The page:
Is Massachusetts a no-fault state?

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Massachusetts is a no fault state, and every driver must have personal injury protection coverage. Find cheap sr22 insurance online.

In 1971, instead of increasing, personal injury claims unexpectedly decreased by about one-third during the first six months of the year. In the first six months of 1970, the Massachusetts registry of motor vehicles recorded 76,160 personal injuries, while for the same period during 1971 it recorded only 48,906 personal injuries. The anticipated claims volume was off by about 50 per cent. The 30 per cent increase upon which the rate was set did not occur. Instead there was a 34 per cent decrease.

Three factors account for the sharp decrease. Undeniably, some of the missing personal injury claims were the result of no-fault’s eliminating many of the outright fraudulent personal injury claims. It is impossible to estimate accurately the percentage of fraudulent claims, but they may have accounted for as many as 10 per cent of the total filed under the fault system. It is also believed that a significant number of victims injured in accidents were so confused about their rights under no-fault, because of the cascade of plans discussed in 1970, that, not knowing their rights, they failed to submit a report.

The final factor and undoubtedly the most significant in this decrease was the unwillingness of the public to make personal injury claims against their own insurance policies, due to the long history of unfair cancellations and rate increases that it had come to expect from the companies. The insurance companies had successfully conditioned the public to the point where many preferred self- insuring small losses to running the risk of reporting the loss to their own insurance company.

The second critical miscalculation involved the amount of average payment per claim. Insurance companies set money aside as a reserve against future losses. For example, under the fault system in 1970, the companies put aside approximately $800 to cover the anticipated average claim payment. Before paying the loss, the money is held by the insurance company and invested for profit. Should the claim take four years to dispose of, the company can actually recover 30 per cent of the final payment—for example, on an average claim of $800, invested at 7% per cent per year for four years, the company can earn back about $240. The reserves are later adjusted when the actual loss payments are known. But, because of the investment potential, there are advantages for the companies in keeping reserves high.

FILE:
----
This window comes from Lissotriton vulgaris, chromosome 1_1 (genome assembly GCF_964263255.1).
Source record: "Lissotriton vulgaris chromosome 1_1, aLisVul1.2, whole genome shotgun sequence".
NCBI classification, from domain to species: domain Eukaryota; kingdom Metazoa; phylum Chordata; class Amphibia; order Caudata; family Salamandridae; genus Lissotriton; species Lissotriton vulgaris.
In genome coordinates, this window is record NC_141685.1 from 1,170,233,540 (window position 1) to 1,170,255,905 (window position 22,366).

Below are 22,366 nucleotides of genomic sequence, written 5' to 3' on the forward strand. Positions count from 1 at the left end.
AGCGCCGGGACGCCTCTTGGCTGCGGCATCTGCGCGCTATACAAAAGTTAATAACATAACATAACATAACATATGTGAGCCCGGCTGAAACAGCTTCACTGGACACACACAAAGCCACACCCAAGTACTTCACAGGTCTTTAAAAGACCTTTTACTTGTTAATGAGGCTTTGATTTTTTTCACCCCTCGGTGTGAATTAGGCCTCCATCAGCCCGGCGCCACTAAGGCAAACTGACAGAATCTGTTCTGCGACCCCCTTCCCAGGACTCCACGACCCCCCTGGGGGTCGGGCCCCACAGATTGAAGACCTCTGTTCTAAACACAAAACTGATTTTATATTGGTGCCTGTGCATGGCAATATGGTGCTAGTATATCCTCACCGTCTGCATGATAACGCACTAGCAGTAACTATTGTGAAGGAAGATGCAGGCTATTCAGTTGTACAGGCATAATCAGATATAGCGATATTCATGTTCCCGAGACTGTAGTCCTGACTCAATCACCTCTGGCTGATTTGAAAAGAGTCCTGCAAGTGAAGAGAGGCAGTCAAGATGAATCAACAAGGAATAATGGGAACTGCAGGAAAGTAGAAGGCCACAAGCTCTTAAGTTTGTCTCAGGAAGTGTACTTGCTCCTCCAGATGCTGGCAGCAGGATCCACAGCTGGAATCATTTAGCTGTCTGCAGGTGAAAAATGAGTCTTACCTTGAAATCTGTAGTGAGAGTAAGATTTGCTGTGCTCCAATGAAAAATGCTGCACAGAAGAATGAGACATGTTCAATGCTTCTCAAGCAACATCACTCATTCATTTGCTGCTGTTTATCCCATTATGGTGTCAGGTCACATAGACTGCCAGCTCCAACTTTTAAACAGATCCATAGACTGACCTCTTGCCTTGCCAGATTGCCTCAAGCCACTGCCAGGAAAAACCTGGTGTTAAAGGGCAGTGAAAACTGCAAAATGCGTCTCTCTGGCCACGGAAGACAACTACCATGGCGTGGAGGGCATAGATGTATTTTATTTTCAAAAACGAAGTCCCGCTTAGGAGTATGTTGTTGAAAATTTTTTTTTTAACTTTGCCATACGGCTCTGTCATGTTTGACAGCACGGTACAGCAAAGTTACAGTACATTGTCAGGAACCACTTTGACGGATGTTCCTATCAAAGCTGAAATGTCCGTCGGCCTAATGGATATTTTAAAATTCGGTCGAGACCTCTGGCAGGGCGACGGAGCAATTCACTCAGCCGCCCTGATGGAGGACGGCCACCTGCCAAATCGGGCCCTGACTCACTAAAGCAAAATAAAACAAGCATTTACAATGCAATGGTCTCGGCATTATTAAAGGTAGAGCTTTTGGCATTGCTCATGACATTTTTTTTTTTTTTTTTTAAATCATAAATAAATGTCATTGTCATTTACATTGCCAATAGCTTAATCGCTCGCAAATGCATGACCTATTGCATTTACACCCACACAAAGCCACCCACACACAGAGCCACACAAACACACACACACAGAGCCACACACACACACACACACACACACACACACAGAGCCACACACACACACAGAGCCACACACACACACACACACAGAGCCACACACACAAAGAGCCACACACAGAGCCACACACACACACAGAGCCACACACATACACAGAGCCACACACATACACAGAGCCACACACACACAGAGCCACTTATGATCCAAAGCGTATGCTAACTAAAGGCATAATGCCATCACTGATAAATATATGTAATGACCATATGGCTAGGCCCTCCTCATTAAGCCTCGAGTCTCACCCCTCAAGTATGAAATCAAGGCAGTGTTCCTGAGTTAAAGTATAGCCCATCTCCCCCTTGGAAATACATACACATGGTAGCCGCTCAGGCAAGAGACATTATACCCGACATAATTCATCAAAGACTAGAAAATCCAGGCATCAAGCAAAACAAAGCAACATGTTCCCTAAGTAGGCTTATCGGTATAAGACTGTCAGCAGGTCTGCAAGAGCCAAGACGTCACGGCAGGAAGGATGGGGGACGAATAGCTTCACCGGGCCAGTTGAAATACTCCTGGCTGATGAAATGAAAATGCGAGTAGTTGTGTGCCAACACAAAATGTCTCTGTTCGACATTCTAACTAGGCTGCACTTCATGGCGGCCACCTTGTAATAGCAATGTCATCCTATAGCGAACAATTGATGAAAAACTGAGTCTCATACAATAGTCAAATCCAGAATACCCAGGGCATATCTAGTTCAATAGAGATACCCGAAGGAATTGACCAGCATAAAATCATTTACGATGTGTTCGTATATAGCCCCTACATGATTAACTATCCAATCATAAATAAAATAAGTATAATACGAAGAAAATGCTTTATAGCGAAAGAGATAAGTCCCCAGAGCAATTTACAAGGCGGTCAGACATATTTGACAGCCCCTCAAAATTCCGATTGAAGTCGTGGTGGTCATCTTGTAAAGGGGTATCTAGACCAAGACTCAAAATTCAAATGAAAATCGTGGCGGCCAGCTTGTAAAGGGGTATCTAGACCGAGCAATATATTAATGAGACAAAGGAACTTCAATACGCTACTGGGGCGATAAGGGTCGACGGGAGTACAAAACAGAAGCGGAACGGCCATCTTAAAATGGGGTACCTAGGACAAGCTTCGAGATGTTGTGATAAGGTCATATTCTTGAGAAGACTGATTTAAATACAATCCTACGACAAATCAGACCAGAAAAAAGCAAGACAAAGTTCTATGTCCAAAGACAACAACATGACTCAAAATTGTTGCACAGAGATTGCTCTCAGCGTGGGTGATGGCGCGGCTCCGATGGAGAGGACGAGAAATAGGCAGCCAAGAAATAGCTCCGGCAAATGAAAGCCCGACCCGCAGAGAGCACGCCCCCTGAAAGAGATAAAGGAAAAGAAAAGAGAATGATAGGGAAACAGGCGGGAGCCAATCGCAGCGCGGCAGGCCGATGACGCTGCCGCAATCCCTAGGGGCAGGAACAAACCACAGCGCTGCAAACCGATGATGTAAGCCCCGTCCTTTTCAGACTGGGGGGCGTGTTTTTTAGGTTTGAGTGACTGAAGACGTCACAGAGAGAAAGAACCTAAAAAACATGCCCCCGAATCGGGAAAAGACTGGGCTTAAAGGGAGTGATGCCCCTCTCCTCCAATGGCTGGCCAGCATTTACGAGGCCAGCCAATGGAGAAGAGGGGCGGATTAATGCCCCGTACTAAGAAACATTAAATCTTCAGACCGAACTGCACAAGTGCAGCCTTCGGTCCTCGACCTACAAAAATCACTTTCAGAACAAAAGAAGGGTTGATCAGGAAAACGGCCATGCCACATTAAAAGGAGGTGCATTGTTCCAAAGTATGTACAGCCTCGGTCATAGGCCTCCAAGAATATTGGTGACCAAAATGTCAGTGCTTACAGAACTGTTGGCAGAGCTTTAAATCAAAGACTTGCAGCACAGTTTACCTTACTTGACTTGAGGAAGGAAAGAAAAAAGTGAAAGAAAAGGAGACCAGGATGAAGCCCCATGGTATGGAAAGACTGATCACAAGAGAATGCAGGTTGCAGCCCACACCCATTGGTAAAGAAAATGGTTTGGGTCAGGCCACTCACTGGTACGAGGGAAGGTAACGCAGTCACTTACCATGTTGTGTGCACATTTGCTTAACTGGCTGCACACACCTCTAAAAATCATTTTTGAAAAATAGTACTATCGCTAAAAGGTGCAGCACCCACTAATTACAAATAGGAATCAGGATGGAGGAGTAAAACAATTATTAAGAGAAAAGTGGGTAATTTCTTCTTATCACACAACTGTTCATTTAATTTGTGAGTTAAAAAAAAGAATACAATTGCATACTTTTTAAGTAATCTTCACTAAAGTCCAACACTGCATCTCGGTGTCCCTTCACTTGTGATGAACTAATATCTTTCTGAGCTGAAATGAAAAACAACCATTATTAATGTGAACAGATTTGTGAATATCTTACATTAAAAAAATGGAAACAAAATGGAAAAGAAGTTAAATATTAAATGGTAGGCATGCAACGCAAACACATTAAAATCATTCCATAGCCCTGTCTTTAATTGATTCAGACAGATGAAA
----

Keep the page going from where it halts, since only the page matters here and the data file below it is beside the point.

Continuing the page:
For setting reserves, the no-fault system made it difficult to determine the average worth of a claim. Because of the elimination of pain and suffering, legal fees, and payment of some lost wages, it was acknowledged that the average claim payments would decrease considerably. The commission predicted that the average claim payment would be approximately one-half of what it had been in 1970. If the average fault claim cost $800, the typical no-fault claim was to cost $400. This turned out to be dead wrong. The two pivotal predictions, then, were that (1) claims would increase by 30 per cent and (2) claim payments would decrease by about 50 per cent.

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